The exhibition premiered at The Brindley in Runcorn in 2011, and will be showing at The Waterside, Sale, later in the year. It came as a wonderful surprise that Visual Arts Cheshire wanted it to be the very first exhibition in their new gallery, which unfortunately might not be staying open long, as the space is only on loan. 

It is a wonderful space and the exhibition has created a buzz in the town, the like of which I have not seen for a long time. The opening night was packed with people who were interested in either aspect or both. There have been a lot of people with the surname Lightfoot (my maiden name) coming in to check out the family history aspect. Maria gave an artist talk, I read poems, and we are both doing workshops to pass on our skills. I was amazed to see John Hegley attending the opening – and he made some very supportive and enthusiastic comments, which I really appreciated. Poet Lindsey Holland came as well, which made me really happy.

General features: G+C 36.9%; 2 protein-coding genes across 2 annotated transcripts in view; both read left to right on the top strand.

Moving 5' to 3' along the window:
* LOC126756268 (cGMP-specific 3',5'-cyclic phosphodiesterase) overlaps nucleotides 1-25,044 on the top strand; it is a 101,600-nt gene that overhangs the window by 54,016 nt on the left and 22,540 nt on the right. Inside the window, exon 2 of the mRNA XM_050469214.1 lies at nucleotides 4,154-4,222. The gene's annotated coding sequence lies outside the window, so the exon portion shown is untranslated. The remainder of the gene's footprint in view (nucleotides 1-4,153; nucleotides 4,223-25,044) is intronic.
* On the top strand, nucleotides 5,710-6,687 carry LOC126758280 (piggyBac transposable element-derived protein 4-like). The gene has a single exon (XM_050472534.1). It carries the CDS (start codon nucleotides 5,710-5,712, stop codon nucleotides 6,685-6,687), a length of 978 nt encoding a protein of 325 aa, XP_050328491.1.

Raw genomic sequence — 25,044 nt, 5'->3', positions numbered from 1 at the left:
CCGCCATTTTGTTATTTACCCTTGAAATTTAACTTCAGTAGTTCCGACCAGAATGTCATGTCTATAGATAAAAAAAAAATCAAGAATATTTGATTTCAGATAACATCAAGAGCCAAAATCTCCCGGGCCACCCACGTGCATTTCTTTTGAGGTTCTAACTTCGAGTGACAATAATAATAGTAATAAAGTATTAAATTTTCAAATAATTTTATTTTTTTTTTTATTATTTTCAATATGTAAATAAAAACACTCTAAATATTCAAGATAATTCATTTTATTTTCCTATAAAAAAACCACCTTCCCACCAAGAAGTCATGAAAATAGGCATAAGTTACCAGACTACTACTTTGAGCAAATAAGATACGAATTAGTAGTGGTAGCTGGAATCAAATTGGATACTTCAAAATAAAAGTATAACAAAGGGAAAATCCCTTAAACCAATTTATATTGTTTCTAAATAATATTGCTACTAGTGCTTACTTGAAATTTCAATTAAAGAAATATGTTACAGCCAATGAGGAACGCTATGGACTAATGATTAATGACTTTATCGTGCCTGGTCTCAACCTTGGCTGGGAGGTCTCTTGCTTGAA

On World Book Day/ International Women’s Day, there will be a poetry reading with me, Sean Body, Lindsey Holland and Gill McEvoy, starting at 5pm. This is a perfect chance to come and see the exhibition outside its usual opening time, and to listen to some contemporary poetry from carefully chosen guests. 

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Embroidered

 

Silk Bookmark of line from my poem Two for Dad

 

The wonderful company Sumptuosity have offered to use my words on their bookmarks, with the likes of William Shakespeare, Jane Austen and Robert Burns.

This is the poem the above one is from:

Two for Dad

Blackberry…

In it together:

conspiring against bramble,

holding down a spray

of beauties for me to pick,

showing how leaves

hide choicest fruit.

Finding docks to cool

nettled flesh, stained,

battlescarred, spoils dangling

in baskets, on handlebars,